Genotyping-based treatment decisions may optimize treatment response and minimize adverse drug events (ADEs) in patients with chronic pain.
To estimate the financial impact of genotyping-based treatment decisions in patients with moderate to severe chronic pain in a managed care setting.
A budget impact model was built with a 1-year time horizon to estimate costs of genotyping-based treatment decisions in a 1000-patient cohort. The model includes drug costs, type and cost of ADEs, distribution of treatments used, and genotyping costs. Event rates and health care costs were derived from primary literature. Three patient cohorts were assessed with and without genotyping-based treatment decisions: no genetic testing; 50% genetic testing; and 100% genetic testing. Sensitivity analysis was performed varying costs, adherence, and the percentage of patients treated according to genotyping results.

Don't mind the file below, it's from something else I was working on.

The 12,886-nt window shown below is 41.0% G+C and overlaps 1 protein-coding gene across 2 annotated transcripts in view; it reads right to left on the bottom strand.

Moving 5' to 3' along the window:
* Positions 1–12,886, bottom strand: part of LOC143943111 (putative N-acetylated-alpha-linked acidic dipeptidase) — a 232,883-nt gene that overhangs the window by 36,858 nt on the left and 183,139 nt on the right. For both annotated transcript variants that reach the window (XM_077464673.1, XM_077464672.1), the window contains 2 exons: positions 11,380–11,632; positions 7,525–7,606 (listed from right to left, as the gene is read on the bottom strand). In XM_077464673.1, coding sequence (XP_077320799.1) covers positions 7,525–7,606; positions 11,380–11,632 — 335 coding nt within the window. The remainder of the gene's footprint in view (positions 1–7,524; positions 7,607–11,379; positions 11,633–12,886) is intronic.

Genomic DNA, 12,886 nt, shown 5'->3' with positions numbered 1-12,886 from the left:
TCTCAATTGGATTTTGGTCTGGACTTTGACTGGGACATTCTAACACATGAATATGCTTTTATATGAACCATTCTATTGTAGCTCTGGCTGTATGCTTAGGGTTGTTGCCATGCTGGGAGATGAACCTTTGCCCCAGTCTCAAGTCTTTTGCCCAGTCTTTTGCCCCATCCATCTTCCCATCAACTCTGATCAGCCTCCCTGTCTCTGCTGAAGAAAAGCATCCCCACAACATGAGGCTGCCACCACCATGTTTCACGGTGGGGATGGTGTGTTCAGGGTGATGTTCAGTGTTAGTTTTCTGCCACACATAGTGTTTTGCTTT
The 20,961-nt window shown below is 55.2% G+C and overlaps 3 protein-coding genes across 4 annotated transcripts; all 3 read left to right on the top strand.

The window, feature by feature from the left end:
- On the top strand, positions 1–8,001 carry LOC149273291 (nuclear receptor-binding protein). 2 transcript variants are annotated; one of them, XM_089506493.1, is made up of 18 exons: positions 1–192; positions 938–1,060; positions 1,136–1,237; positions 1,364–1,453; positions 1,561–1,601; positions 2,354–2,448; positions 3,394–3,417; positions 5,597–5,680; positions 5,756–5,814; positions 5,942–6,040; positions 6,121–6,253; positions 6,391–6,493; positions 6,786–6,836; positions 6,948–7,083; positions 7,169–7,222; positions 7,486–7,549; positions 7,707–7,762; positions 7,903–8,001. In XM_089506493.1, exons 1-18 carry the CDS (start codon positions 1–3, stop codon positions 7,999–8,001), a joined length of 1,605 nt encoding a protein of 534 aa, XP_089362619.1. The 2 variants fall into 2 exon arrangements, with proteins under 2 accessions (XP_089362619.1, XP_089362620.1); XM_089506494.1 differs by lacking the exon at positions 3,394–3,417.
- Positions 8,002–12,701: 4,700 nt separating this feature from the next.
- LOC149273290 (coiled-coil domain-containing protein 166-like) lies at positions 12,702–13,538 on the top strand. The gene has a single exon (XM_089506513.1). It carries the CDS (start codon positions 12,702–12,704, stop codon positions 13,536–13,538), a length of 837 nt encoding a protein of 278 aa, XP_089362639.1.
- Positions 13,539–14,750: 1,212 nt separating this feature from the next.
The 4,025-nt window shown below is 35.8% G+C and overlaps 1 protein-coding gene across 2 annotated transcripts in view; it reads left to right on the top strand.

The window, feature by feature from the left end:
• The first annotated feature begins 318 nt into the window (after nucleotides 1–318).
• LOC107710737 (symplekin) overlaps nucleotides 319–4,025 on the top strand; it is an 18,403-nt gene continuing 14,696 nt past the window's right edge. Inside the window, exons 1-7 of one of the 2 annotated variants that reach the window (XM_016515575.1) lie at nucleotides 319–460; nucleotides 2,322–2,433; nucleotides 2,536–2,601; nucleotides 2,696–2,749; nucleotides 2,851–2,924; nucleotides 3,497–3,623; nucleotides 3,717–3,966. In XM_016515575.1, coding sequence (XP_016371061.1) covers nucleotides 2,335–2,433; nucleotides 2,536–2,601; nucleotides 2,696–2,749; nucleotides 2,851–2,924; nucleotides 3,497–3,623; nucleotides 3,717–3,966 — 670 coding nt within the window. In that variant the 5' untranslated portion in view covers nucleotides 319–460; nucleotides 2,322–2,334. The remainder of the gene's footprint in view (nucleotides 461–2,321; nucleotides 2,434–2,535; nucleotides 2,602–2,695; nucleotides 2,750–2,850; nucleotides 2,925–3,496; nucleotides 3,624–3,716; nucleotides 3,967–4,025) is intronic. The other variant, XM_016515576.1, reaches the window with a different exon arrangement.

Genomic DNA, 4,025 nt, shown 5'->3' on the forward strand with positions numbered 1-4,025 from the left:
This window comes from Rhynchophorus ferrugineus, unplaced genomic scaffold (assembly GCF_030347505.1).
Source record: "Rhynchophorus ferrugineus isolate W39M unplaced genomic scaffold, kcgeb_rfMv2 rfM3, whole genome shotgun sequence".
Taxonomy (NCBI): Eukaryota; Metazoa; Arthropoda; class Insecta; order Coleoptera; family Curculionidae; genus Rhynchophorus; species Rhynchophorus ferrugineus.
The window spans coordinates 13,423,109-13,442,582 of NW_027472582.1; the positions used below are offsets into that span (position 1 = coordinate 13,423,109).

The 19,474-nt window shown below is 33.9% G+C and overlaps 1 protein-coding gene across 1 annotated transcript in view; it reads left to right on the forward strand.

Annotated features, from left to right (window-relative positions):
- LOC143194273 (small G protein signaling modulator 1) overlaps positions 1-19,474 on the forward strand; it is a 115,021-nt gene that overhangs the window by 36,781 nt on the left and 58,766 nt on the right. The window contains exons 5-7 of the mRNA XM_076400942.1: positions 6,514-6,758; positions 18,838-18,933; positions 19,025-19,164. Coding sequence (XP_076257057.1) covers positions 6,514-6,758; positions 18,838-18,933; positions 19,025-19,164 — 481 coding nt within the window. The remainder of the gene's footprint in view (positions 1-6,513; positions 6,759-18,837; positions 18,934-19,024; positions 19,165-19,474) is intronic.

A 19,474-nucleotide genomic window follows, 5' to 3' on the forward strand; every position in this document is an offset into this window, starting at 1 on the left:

Medical and ADE costs varied by patient severity and genotyping rates. Without genotyping, drug and ADE costs ranged from $1,544,377 to $24,313,844. With genotyping-based treatment, total costs ranged from $1,780,922 to $18,868,032. Sensitivity analysis, varying costs, adherence, and genotyping rates suggested genotyping improves outcomes and is cost saving in patients with chronic pain.
Genotyping-based treatment costs are offset by reduced medication utilization and adverse event costs. Genotyping should be considered for patients with chronic pain in clinical practice and within clinical trials.
Pharmacoeconomics of genotyping-based treatment decisions in patients with chronic pain
Orginally Published At: PAIN Reports